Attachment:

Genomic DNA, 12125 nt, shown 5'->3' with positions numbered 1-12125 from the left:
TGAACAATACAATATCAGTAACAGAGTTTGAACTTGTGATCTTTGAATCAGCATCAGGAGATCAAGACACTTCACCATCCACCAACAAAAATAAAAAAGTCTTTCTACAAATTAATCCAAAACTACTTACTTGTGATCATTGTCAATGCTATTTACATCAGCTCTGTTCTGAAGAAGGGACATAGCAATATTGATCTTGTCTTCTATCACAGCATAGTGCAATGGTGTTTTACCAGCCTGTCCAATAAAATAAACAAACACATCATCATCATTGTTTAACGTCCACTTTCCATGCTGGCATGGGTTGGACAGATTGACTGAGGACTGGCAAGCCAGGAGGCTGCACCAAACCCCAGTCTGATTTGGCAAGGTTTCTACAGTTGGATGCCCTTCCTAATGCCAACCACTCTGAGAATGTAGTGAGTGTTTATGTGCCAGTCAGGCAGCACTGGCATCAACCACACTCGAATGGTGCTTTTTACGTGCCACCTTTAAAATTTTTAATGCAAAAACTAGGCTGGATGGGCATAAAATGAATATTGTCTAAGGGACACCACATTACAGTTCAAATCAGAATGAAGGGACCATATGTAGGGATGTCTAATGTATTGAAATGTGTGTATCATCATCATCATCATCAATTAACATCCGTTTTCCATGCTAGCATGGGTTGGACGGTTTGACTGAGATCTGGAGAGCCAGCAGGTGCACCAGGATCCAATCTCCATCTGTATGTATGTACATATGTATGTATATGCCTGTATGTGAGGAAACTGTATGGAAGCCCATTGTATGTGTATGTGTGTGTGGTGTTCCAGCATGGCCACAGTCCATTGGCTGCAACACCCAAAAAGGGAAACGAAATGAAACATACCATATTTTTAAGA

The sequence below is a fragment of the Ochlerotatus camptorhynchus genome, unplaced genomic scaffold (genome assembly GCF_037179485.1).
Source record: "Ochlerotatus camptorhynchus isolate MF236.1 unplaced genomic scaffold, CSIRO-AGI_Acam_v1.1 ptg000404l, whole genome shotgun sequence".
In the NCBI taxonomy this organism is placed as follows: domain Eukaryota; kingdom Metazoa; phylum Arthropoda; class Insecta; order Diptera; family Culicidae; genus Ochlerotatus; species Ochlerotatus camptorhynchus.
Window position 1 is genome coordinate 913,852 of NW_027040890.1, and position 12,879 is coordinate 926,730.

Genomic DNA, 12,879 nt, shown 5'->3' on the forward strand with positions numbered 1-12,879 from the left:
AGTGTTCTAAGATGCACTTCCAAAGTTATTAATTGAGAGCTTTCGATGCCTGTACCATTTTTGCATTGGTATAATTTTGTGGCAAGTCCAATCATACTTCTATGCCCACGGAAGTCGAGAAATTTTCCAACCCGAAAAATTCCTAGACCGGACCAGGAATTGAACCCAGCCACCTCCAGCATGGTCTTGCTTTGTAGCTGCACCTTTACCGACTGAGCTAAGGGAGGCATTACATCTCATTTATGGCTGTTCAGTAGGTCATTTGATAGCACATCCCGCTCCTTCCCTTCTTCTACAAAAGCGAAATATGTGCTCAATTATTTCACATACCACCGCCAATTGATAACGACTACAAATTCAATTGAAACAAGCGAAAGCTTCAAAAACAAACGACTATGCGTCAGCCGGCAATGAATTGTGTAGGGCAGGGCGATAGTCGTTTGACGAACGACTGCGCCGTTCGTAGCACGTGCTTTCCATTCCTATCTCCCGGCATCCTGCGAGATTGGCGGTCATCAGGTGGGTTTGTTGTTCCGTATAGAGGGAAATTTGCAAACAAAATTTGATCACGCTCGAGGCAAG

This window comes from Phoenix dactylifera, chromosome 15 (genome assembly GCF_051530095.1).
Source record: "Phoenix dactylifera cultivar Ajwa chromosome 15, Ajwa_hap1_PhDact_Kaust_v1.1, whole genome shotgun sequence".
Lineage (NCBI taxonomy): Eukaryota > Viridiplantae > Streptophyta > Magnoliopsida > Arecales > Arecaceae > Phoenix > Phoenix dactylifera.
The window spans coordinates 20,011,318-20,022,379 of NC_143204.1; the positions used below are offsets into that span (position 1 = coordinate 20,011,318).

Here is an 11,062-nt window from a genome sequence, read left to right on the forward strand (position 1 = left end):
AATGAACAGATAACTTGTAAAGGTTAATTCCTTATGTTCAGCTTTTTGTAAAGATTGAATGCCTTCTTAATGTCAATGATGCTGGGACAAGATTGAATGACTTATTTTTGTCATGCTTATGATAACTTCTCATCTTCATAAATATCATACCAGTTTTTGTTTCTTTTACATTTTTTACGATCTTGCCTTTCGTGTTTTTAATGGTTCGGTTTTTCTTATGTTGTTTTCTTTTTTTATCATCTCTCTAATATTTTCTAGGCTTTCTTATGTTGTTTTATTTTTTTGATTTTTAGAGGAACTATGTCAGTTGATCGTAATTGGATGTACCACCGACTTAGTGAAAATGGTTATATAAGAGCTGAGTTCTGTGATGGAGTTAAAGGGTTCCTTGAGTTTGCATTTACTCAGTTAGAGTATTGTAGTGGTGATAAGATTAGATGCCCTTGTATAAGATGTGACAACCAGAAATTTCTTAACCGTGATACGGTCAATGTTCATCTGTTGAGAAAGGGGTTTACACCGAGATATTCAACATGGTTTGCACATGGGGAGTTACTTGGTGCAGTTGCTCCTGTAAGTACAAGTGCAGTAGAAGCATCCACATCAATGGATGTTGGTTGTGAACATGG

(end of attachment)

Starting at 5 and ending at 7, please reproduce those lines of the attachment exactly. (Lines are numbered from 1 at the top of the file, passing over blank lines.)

In the NCBI taxonomy this organism is placed as follows: domain Eukaryota; kingdom Metazoa; phylum Arthropoda; class Insecta; order Diptera; family Culicidae; genus Ochlerotatus; species Ochlerotatus camptorhynchus.
Window position 1 is genome coordinate 913,852 of NW_027040890.1, and position 12,879 is coordinate 926,730.

Genomic DNA, 12,879 nt, shown 5'->3' on the forward strand with positions numbered 1-12,879 from the left: